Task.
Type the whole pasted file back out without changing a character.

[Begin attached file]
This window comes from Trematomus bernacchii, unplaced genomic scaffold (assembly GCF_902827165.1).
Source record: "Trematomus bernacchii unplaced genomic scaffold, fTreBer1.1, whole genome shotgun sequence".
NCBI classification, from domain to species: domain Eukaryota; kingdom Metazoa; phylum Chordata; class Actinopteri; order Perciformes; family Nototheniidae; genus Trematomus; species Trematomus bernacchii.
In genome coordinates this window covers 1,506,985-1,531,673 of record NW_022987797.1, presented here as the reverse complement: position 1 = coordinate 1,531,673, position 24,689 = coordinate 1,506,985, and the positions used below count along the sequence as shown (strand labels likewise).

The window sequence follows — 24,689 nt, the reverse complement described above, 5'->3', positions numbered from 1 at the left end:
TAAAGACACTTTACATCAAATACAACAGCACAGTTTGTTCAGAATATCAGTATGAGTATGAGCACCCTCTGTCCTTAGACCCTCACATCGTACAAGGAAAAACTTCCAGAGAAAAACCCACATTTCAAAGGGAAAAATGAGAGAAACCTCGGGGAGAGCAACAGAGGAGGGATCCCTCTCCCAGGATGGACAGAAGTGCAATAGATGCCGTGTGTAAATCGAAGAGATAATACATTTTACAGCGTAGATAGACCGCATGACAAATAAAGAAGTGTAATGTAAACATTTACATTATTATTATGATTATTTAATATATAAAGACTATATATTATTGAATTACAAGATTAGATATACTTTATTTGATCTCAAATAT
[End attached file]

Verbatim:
This window comes from Trematomus bernacchii, unplaced genomic scaffold (assembly GCF_902827165.1).
Source record: "Trematomus bernacchii unplaced genomic scaffold, fTreBer1.1, whole genome shotgun sequence".
NCBI classification, from domain to species: domain Eukaryota; kingdom Metazoa; phylum Chordata; class Actinopteri; order Perciformes; family Nototheniidae; genus Trematomus; species Trematomus bernacchii.
In genome coordinates this window covers 1,506,985-1,531,673 of record NW_022987797.1, presented here as the reverse complement: position 1 = coordinate 1,531,673, position 24,689 = coordinate 1,506,985, and the positions used below count along the sequence as shown (strand labels likewise).

The window sequence follows — 24,689 nt, the reverse complement described above, 5'->3', positions numbered from 1 at the left end:
TAAAGACACTTTACATCAAATACAACAGCACAGTTTGTTCAGAATATCAGTATGAGTATGAGCACCCTCTGTCCTTAGACCCTCACATCGTACAAGGAAAAACTTCCAGAGAAAAACCCACATTTCAAAGGGAAAAATGAGAGAAACCTCGGGGAGAGCAACAGAGGAGGGATCCCTCTCCCAGGATGGACAGAAGTGCAATAGATGCCGTGTGTAAATCGAAGAGATAATACATTTTACAGCGTAGATAGACCGCATGACAAATAAAGAAGTGTAATGTAAACATTTACATTATTATTATGATTATTTAATATATAAAGACTATATATTATTGAATTACAAGATTAGATATACTTTATTTGATCTCAAATAT